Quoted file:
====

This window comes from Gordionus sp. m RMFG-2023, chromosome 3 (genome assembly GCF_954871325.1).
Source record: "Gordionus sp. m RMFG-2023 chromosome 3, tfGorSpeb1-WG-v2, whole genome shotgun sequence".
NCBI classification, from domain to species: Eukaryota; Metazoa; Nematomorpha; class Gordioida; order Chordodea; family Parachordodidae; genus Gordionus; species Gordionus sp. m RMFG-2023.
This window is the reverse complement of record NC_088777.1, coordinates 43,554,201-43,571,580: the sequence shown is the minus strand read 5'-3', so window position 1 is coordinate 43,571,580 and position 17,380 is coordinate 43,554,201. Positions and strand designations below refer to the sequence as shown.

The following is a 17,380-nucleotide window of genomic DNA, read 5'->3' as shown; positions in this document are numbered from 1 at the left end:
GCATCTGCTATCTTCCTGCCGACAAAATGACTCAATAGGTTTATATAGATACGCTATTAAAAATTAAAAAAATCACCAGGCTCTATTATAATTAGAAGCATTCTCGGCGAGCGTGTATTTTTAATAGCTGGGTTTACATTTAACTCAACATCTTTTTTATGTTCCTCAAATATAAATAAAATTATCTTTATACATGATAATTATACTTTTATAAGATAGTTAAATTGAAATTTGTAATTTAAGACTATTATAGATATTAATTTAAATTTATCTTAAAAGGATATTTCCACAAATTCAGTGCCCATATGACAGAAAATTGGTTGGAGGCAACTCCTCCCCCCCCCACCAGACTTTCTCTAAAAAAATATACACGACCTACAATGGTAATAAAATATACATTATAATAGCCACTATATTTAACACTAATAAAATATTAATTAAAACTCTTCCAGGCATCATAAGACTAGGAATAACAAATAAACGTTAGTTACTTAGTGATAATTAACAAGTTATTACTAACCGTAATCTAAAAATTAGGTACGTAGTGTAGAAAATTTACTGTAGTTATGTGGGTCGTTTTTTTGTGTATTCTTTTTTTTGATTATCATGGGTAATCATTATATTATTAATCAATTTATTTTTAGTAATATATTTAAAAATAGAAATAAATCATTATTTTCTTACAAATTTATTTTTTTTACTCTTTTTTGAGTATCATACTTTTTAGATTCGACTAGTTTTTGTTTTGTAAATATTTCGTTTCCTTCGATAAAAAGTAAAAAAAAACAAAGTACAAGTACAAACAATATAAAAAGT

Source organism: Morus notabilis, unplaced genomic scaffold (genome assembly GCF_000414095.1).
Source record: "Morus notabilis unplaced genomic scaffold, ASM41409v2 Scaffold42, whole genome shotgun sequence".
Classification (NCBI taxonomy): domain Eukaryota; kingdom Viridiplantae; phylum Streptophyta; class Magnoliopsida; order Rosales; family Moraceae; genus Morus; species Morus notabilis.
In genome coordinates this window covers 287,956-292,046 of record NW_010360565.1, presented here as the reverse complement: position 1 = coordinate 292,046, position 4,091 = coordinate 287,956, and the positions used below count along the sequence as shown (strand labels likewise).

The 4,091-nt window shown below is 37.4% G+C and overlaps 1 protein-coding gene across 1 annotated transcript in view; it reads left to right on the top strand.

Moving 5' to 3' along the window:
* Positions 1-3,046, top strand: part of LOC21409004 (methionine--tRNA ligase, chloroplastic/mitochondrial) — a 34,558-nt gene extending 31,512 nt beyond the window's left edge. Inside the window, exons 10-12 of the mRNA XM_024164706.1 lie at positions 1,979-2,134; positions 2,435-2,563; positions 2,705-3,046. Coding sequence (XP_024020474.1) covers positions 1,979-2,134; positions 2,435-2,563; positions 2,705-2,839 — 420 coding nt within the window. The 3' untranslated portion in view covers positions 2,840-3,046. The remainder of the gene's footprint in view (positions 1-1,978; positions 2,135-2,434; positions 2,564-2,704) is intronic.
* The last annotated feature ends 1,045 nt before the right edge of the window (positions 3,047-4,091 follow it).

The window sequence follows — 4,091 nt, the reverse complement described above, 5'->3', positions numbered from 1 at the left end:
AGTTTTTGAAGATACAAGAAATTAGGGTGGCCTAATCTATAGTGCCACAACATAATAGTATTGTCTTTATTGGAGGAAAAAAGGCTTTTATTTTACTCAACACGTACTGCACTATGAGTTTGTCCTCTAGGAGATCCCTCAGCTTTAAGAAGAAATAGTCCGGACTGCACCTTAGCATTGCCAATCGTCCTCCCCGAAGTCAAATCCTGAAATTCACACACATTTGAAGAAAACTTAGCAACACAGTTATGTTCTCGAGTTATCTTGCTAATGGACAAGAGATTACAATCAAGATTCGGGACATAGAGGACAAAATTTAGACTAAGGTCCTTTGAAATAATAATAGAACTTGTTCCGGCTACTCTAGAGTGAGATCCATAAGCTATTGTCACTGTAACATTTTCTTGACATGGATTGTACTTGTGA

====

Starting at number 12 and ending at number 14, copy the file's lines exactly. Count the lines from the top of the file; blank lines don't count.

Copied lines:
Moving 5' to 3' along the window:
* Positions 1-3,046, top strand: part of LOC21409004 (methionine--tRNA ligase, chloroplastic/mitochondrial) — a 34,558-nt gene extending 31,512 nt beyond the window's left edge. Inside the window, exons 10-12 of the mRNA XM_024164706.1 lie at positions 1,979-2,134; positions 2,435-2,563; positions 2,705-3,046. Coding sequence (XP_024020474.1) covers positions 1,979-2,134; positions 2,435-2,563; positions 2,705-2,839 — 420 coding nt within the window. The 3' untranslated portion in view covers positions 2,840-3,046. The remainder of the gene's footprint in view (positions 1-1,978; positions 2,135-2,434; positions 2,564-2,704) is intronic.
* The last annotated feature ends 1,045 nt before the right edge of the window (positions 3,047-4,091 follow it).